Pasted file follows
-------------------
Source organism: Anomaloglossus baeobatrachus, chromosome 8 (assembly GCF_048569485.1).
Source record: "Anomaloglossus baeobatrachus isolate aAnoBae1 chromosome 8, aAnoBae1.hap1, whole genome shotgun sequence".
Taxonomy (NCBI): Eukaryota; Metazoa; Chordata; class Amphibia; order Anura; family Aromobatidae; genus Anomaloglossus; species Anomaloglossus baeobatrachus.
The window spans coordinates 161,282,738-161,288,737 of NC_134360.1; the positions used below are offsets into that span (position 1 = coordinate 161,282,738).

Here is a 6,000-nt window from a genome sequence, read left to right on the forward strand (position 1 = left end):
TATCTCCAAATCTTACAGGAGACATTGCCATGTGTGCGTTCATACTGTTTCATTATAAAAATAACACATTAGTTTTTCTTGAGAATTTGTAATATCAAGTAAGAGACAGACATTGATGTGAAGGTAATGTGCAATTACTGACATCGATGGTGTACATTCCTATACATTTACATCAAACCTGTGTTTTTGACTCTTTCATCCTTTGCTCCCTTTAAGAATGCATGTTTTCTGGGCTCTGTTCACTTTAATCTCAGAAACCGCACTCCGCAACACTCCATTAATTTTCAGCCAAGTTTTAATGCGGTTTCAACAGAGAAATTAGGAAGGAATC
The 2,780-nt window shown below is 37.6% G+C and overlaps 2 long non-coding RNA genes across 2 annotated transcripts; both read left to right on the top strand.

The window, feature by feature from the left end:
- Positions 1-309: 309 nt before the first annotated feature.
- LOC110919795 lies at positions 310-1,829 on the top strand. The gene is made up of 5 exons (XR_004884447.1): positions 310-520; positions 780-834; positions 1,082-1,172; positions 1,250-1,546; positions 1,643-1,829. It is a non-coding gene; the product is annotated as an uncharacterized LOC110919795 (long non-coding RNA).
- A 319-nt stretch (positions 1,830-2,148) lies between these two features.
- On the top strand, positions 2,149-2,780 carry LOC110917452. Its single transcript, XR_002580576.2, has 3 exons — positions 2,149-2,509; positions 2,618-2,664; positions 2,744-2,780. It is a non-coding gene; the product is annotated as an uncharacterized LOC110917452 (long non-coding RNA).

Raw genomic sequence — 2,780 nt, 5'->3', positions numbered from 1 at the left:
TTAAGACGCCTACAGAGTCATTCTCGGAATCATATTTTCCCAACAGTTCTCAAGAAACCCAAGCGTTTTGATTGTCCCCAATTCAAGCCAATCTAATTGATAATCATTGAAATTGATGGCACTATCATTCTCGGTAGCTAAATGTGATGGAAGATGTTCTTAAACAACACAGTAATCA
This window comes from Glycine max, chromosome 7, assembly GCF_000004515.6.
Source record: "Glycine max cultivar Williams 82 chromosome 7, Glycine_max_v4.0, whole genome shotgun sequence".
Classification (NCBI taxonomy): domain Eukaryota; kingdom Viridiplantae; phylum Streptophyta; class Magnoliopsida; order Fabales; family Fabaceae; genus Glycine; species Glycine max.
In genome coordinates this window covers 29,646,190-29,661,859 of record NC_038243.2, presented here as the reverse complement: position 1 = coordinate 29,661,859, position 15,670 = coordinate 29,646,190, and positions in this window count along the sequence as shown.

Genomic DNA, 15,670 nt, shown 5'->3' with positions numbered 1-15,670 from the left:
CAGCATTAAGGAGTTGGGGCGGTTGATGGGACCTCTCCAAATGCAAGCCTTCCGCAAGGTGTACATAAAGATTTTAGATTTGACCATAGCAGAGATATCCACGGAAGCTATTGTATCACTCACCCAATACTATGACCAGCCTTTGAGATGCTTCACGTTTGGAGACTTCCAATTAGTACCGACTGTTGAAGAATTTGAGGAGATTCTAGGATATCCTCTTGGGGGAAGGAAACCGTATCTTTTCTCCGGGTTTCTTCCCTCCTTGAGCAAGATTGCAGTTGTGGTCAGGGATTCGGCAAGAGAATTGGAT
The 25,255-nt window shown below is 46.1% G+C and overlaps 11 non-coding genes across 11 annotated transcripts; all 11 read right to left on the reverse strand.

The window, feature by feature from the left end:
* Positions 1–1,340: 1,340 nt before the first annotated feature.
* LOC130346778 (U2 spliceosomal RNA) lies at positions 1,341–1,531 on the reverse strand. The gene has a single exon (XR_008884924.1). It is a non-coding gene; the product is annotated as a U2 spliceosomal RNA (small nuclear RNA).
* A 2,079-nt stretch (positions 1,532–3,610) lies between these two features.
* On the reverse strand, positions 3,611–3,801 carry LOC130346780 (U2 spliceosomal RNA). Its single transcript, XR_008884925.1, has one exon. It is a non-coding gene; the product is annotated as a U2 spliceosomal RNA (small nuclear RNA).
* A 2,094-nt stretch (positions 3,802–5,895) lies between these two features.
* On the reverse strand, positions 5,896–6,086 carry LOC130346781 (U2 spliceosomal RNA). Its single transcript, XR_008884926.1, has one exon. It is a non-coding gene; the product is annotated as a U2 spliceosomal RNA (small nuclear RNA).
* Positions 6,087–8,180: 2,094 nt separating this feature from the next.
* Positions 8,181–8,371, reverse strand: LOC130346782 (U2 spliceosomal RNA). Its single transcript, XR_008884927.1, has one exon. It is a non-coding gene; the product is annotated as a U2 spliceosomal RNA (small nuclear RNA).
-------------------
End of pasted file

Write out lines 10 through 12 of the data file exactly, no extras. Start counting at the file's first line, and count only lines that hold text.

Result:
- LOC110919795 lies at positions 310-1,829 on the top strand. The gene is made up of 5 exons (XR_004884447.1): positions 310-520; positions 780-834; positions 1,082-1,172; positions 1,250-1,546; positions 1,643-1,829. It is a non-coding gene; the product is annotated as an uncharacterized LOC110919795 (long non-coding RNA).
- A 319-nt stretch (positions 1,830-2,148) lies between these two features.
- On the top strand, positions 2,149-2,780 carry LOC110917452. Its single transcript, XR_002580576.2, has 3 exons — positions 2,149-2,509; positions 2,618-2,664; positions 2,744-2,780. It is a non-coding gene; the product is annotated as an uncharacterized LOC110917452 (long non-coding RNA).